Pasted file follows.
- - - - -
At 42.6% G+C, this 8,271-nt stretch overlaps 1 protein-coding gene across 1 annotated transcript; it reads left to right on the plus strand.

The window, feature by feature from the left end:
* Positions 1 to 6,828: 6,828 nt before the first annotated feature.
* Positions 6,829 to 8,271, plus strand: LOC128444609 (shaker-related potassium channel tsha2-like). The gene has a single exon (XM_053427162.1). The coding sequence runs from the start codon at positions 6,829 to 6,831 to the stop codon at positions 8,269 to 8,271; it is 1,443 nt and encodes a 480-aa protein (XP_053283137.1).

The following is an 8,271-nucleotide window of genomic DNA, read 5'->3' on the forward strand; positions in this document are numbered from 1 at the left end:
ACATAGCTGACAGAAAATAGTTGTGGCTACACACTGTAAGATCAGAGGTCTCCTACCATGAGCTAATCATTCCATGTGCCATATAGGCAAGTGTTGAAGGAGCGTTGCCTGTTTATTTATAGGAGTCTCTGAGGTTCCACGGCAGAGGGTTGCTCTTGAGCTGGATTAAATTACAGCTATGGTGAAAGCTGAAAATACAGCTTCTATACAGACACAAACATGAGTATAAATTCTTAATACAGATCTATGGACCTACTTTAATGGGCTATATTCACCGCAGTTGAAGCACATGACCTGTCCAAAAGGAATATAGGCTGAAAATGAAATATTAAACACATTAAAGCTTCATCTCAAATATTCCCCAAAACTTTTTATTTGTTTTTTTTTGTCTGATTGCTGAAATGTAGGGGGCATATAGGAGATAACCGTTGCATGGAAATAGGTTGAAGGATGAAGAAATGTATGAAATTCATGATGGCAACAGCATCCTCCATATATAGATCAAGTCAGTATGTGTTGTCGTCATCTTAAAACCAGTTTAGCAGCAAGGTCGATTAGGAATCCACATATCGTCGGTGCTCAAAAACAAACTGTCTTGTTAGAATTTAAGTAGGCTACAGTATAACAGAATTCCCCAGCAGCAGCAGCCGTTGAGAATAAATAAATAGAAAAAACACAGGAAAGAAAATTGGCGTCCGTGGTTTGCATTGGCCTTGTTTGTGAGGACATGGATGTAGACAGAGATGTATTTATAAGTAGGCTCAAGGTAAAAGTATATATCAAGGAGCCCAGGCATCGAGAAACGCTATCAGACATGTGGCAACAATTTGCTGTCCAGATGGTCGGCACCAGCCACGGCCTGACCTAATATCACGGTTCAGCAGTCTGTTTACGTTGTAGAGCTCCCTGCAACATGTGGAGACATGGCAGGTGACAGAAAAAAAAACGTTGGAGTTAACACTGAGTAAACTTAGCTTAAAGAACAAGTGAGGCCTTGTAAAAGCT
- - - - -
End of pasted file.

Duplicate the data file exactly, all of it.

At 42.6% G+C, this 8,271-nt stretch overlaps 1 protein-coding gene across 1 annotated transcript; it reads left to right on the plus strand.

The window, feature by feature from the left end:
* Positions 1 to 6,828: 6,828 nt before the first annotated feature.
* Positions 6,829 to 8,271, plus strand: LOC128444609 (shaker-related potassium channel tsha2-like). The gene has a single exon (XM_053427162.1). The coding sequence runs from the start codon at positions 6,829 to 6,831 to the stop codon at positions 8,269 to 8,271; it is 1,443 nt and encodes a 480-aa protein (XP_053283137.1).

The following is an 8,271-nucleotide window of genomic DNA, read 5'->3' on the forward strand; positions in this document are numbered from 1 at the left end:
ACATAGCTGACAGAAAATAGTTGTGGCTACACACTGTAAGATCAGAGGTCTCCTACCATGAGCTAATCATTCCATGTGCCATATAGGCAAGTGTTGAAGGAGCGTTGCCTGTTTATTTATAGGAGTCTCTGAGGTTCCACGGCAGAGGGTTGCTCTTGAGCTGGATTAAATTACAGCTATGGTGAAAGCTGAAAATACAGCTTCTATACAGACACAAACATGAGTATAAATTCTTAATACAGATCTATGGACCTACTTTAATGGGCTATATTCACCGCAGTTGAAGCACATGACCTGTCCAAAAGGAATATAGGCTGAAAATGAAATATTAAACACATTAAAGCTTCATCTCAAATATTCCCCAAAACTTTTTATTTGTTTTTTTTTGTCTGATTGCTGAAATGTAGGGGGCATATAGGAGATAACCGTTGCATGGAAATAGGTTGAAGGATGAAGAAATGTATGAAATTCATGATGGCAACAGCATCCTCCATATATAGATCAAGTCAGTATGTGTTGTCGTCATCTTAAAACCAGTTTAGCAGCAAGGTCGATTAGGAATCCACATATCGTCGGTGCTCAAAAACAAACTGTCTTGTTAGAATTTAAGTAGGCTACAGTATAACAGAATTCCCCAGCAGCAGCAGCCGTTGAGAATAAATAAATAGAAAAAACACAGGAAAGAAAATTGGCGTCCGTGGTTTGCATTGGCCTTGTTTGTGAGGACATGGATGTAGACAGAGATGTATTTATAAGTAGGCTCAAGGTAAAAGTATATATCAAGGAGCCCAGGCATCGAGAAACGCTATCAGACATGTGGCAACAATTTGCTGTCCAGATGGTCGGCACCAGCCACGGCCTGACCTAATATCACGGTTCAGCAGTCTGTTTACGTTGTAGAGCTCCCTGCAACATGTGGAGACATGGCAGGTGACAGAAAAAAAAACGTTGGAGTTAACACTGAGTAAACTTAGCTTAAAGAACAAGTGAGGCCTTGTAAAAGCT